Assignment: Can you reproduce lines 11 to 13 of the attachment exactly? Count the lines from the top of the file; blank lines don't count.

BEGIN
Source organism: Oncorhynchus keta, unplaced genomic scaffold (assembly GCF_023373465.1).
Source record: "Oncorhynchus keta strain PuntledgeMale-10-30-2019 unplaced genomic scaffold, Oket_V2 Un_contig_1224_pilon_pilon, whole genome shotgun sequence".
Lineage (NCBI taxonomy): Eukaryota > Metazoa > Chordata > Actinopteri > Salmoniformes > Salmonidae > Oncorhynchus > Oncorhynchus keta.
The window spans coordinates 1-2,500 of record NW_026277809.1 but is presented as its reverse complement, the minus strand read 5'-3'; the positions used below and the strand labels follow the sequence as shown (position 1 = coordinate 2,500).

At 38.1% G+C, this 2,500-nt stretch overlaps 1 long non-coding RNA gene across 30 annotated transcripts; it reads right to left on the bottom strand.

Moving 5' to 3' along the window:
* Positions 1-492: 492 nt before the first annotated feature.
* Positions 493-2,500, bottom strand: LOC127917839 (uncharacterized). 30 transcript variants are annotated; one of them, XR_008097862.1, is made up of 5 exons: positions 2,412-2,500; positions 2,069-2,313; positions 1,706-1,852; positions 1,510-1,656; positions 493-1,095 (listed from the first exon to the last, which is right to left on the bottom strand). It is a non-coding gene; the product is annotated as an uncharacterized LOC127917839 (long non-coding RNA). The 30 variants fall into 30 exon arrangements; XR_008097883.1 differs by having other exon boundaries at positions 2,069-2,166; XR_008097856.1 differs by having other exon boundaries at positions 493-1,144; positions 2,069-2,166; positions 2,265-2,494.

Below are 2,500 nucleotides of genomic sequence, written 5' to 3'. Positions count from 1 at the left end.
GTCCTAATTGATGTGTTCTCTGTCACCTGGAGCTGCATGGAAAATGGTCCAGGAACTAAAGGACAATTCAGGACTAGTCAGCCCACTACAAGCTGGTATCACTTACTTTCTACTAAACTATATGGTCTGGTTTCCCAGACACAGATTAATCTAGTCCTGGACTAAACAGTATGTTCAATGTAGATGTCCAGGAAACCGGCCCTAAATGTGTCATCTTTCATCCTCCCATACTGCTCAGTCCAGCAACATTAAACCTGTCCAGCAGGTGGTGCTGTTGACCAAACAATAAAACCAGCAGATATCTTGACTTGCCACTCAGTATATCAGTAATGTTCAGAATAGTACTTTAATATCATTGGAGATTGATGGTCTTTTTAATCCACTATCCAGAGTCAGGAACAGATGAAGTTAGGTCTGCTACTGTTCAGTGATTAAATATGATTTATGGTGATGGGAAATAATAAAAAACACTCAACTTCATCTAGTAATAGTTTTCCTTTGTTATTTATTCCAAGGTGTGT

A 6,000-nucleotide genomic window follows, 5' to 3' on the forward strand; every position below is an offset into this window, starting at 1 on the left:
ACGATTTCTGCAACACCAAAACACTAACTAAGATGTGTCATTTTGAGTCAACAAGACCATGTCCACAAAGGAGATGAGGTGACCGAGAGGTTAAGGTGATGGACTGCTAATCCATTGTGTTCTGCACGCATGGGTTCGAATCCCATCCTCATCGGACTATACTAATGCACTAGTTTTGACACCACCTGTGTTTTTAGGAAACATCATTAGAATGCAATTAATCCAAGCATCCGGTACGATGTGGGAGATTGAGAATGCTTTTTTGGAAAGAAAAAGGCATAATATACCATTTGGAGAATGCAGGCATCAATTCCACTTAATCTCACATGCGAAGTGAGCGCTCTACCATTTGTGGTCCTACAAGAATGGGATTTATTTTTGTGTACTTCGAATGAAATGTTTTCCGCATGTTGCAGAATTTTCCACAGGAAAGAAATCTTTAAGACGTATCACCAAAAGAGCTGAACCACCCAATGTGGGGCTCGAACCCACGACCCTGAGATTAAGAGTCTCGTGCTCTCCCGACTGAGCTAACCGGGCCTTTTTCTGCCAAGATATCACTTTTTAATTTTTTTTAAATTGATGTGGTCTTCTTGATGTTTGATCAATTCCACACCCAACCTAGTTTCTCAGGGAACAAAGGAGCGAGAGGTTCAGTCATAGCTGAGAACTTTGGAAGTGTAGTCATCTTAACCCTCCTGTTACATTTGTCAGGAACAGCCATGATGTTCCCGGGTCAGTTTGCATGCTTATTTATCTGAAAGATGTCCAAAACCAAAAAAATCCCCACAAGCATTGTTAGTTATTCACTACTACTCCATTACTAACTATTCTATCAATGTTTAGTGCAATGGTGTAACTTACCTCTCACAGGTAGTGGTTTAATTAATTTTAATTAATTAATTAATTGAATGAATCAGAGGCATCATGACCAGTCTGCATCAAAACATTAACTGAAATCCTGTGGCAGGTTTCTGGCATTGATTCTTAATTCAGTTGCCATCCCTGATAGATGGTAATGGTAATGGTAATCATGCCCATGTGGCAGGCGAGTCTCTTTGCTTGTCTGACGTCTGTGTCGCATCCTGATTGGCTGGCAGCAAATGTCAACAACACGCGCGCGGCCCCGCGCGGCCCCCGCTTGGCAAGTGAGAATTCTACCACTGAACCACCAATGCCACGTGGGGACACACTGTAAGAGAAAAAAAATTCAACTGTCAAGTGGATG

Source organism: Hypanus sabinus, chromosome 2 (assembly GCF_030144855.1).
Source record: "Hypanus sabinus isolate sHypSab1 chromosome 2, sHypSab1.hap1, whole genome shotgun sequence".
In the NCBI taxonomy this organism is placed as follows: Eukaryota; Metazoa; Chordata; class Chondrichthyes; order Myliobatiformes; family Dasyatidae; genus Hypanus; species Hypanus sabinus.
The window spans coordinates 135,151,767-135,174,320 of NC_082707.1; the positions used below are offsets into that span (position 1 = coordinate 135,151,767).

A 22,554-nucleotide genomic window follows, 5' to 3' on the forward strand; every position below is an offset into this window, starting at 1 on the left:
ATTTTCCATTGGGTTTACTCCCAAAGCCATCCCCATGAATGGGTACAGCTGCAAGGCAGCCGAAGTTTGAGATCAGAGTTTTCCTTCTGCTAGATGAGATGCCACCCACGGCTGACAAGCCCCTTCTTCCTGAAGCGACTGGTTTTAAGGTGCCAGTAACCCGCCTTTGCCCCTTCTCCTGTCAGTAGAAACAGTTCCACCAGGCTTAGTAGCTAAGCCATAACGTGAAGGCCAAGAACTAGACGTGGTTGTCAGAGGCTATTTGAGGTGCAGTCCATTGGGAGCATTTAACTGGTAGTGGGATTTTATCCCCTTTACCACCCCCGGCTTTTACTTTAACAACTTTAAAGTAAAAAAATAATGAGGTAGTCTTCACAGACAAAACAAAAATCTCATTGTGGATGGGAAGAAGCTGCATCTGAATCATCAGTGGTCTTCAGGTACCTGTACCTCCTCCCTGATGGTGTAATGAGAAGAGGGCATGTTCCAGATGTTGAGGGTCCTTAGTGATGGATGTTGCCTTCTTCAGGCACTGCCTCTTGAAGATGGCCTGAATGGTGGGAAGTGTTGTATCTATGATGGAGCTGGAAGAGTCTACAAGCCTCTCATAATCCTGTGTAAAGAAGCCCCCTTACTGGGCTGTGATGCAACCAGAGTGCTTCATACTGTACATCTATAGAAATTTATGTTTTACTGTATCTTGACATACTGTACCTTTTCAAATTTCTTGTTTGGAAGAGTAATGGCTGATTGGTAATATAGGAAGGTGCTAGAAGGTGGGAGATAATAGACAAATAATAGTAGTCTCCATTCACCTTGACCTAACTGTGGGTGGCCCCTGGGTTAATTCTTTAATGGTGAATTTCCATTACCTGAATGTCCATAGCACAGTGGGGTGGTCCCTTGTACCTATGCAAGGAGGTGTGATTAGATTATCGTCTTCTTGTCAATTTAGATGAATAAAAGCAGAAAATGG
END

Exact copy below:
A 6,000-nucleotide genomic window follows, 5' to 3' on the forward strand; every position below is an offset into this window, starting at 1 on the left:
ACGATTTCTGCAACACCAAAACACTAACTAAGATGTGTCATTTTGAGTCAACAAGACCATGTCCACAAAGGAGATGAGGTGACCGAGAGGTTAAGGTGATGGACTGCTAATCCATTGTGTTCTGCACGCATGGGTTCGAATCCCATCCTCATCGGACTATACTAATGCACTAGTTTTGACACCACCTGTGTTTTTAGGAAACATCATTAGAATGCAATTAATCCAAGCATCCGGTACGATGTGGGAGATTGAGAATGCTTTTTTGGAAAGAAAAAGGCATAATATACCATTTGGAGAATGCAGGCATCAATTCCACTTAATCTCACATGCGAAGTGAGCGCTCTACCATTTGTGGTCCTACAAGAATGGGATTTATTTTTGTGTACTTCGAATGAAATGTTTTCCGCATGTTGCAGAATTTTCCACAGGAAAGAAATCTTTAAGACGTATCACCAAAAGAGCTGAACCACCCAATGTGGGGCTCGAACCCACGACCCTGAGATTAAGAGTCTCGTGCTCTCCCGACTGAGCTAACCGGGCCTTTTTCTGCCAAGATATCACTTTTTAATTTTTTTTAAATTGATGTGGTCTTCTTGATGTTTGATCAATTCCACACCCAACCTAGTTTCTCAGGGAACAAAGGAGCGAGAGGTTCAGTCATAGCTGAGAACTTTGGAAGTGTAGTCATCTTAACCCTCCTGTTACATTTGTCAGGAACAGCCATGATGTTCCCGGGTCAGTTTGCATGCTTATTTATCTGAAAGATGTCCAAAACCAAAAAAATCCCCACAAGCATTGTTAGTTATTCACTACTACTCCATTACTAACTATTCTATCAATGTTTAGTGCAATGGTGTAACTTACCTCTCACAGGTAGTGGTTTAATTAATTTTAATTAATTAATTAATTGAATGAATCAGAGGCATCATGACCAGTCTGCATCAAAACATTAACTGAAATCCTGTGGCAGGTTTCTGGCATTGATTCTTAATTCAGTTGCCATCCCTGATAGATGGTAATGGTAATGGTAATCATGCCCATGTGGCAGGCGAGTCTCTTTGCTTGTCTGACGTCTGTGTCGCATCCTGATTGGCTGGCAGCAAATGTCAACAACACGCGCGCGGCCCCGCGCGGCCCCCGCTTGGCAAGTGAGAATTCTACCACTGAACCACCAATGCCACGTGGGGACACACTGTAAGAGAAAAAAAATTCAACTGTCAAGTGGATG

Source organism: Hypanus sabinus, chromosome 2 (assembly GCF_030144855.1).